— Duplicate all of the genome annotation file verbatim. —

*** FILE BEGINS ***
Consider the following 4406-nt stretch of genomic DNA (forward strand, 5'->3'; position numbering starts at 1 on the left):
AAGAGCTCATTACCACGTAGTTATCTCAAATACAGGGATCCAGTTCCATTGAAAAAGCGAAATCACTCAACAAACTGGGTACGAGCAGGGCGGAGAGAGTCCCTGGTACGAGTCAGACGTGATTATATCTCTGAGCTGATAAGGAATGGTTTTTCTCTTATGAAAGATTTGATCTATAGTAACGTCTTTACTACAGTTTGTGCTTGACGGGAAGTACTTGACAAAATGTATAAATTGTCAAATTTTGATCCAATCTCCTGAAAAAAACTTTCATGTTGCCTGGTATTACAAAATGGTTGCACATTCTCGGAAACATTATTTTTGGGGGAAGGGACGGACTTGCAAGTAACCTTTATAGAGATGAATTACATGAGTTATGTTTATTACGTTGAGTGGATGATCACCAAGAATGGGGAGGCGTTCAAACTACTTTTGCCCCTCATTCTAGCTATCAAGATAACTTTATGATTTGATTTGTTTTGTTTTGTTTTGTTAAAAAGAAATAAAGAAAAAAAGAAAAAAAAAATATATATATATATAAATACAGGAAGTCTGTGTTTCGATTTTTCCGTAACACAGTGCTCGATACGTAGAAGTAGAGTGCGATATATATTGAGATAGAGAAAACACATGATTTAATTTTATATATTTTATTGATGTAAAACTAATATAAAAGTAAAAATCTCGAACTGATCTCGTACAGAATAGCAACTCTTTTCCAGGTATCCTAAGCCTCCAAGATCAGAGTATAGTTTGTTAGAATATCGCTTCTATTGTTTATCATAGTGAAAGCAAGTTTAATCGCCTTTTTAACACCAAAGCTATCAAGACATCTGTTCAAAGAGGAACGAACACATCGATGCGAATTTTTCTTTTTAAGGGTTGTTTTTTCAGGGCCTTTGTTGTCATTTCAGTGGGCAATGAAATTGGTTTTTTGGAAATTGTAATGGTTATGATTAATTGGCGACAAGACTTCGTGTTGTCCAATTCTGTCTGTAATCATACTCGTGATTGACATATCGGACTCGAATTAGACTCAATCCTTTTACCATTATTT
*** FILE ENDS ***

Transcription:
Consider the following 4406-nt stretch of genomic DNA (forward strand, 5'->3'; position numbering starts at 1 on the left):
AAGAGCTCATTACCACGTAGTTATCTCAAATACAGGGATCCAGTTCCATTGAAAAAGCGAAATCACTCAACAAACTGGGTACGAGCAGGGCGGAGAGAGTCCCTGGTACGAGTCAGACGTGATTATATCTCTGAGCTGATAAGGAATGGTTTTTCTCTTATGAAAGATTTGATCTATAGTAACGTCTTTACTACAGTTTGTGCTTGACGGGAAGTACTTGACAAAATGTATAAATTGTCAAATTTTGATCCAATCTCCTGAAAAAAACTTTCATGTTGCCTGGTATTACAAAATGGTTGCACATTCTCGGAAACATTATTTTTGGGGGAAGGGACGGACTTGCAAGTAACCTTTATAGAGATGAATTACATGAGTTATGTTTATTACGTTGAGTGGATGATCACCAAGAATGGGGAGGCGTTCAAACTACTTTTGCCCCTCATTCTAGCTATCAAGATAACTTTATGATTTGATTTGTTTTGTTTTGTTTTGTTAAAAAGAAATAAAGAAAAAAAGAAAAAAAAAATATATATATATATAAATACAGGAAGTCTGTGTTTCGATTTTTCCGTAACACAGTGCTCGATACGTAGAAGTAGAGTGCGATATATATTGAGATAGAGAAAACACATGATTTAATTTTATATATTTTATTGATGTAAAACTAATATAAAAGTAAAAATCTCGAACTGATCTCGTACAGAATAGCAACTCTTTTCCAGGTATCCTAAGCCTCCAAGATCAGAGTATAGTTTGTTAGAATATCGCTTCTATTGTTTATCATAGTGAAAGCAAGTTTAATCGCCTTTTTAACACCAAAGCTATCAAGACATCTGTTCAAAGAGGAACGAACACATCGATGCGAATTTTTCTTTTTAAGGGTTGTTTTTTCAGGGCCTTTGTTGTCATTTCAGTGGGCAATGAAATTGGTTTTTTGGAAATTGTAATGGTTATGATTAATTGGCGACAAGACTTCGTGTTGTCCAATTCTGTCTGTAATCATACTCGTGATTGACATATCGGACTCGAATTAGACTCAATCCTTTTACCATTATTT